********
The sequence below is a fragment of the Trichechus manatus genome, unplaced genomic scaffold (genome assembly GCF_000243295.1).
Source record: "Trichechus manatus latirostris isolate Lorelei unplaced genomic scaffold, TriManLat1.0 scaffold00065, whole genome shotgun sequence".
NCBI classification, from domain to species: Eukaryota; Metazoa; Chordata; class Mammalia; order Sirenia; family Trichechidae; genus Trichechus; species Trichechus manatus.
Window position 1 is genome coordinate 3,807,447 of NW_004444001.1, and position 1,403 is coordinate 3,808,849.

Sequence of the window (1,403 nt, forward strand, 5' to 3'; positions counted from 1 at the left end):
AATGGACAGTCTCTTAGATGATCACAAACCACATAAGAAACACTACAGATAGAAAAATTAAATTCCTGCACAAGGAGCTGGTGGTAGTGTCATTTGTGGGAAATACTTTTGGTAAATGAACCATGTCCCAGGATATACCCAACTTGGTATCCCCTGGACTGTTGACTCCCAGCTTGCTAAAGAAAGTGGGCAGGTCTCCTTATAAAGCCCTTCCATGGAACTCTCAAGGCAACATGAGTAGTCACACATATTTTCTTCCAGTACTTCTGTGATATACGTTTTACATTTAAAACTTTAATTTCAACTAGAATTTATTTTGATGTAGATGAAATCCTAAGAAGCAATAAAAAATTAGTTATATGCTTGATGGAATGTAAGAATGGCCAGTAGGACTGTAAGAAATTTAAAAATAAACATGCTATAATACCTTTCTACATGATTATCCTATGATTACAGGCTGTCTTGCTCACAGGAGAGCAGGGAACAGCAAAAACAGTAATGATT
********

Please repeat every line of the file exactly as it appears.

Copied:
The sequence below is a fragment of the Trichechus manatus genome, unplaced genomic scaffold (genome assembly GCF_000243295.1).
Source record: "Trichechus manatus latirostris isolate Lorelei unplaced genomic scaffold, TriManLat1.0 scaffold00065, whole genome shotgun sequence".
NCBI classification, from domain to species: Eukaryota; Metazoa; Chordata; class Mammalia; order Sirenia; family Trichechidae; genus Trichechus; species Trichechus manatus.
Window position 1 is genome coordinate 3,807,447 of NW_004444001.1, and position 1,403 is coordinate 3,808,849.

Sequence of the window (1,403 nt, forward strand, 5' to 3'; positions counted from 1 at the left end):
AATGGACAGTCTCTTAGATGATCACAAACCACATAAGAAACACTACAGATAGAAAAATTAAATTCCTGCACAAGGAGCTGGTGGTAGTGTCATTTGTGGGAAATACTTTTGGTAAATGAACCATGTCCCAGGATATACCCAACTTGGTATCCCCTGGACTGTTGACTCCCAGCTTGCTAAAGAAAGTGGGCAGGTCTCCTTATAAAGCCCTTCCATGGAACTCTCAAGGCAACATGAGTAGTCACACATATTTTCTTCCAGTACTTCTGTGATATACGTTTTACATTTAAAACTTTAATTTCAACTAGAATTTATTTTGATGTAGATGAAATCCTAAGAAGCAATAAAAAATTAGTTATATGCTTGATGGAATGTAAGAATGGCCAGTAGGACTGTAAGAAATTTAAAAATAAACATGCTATAATACCTTTCTACATGATTATCCTATGATTACAGGCTGTCTTGCTCACAGGAGAGCAGGGAACAGCAAAAACAGTAATGATT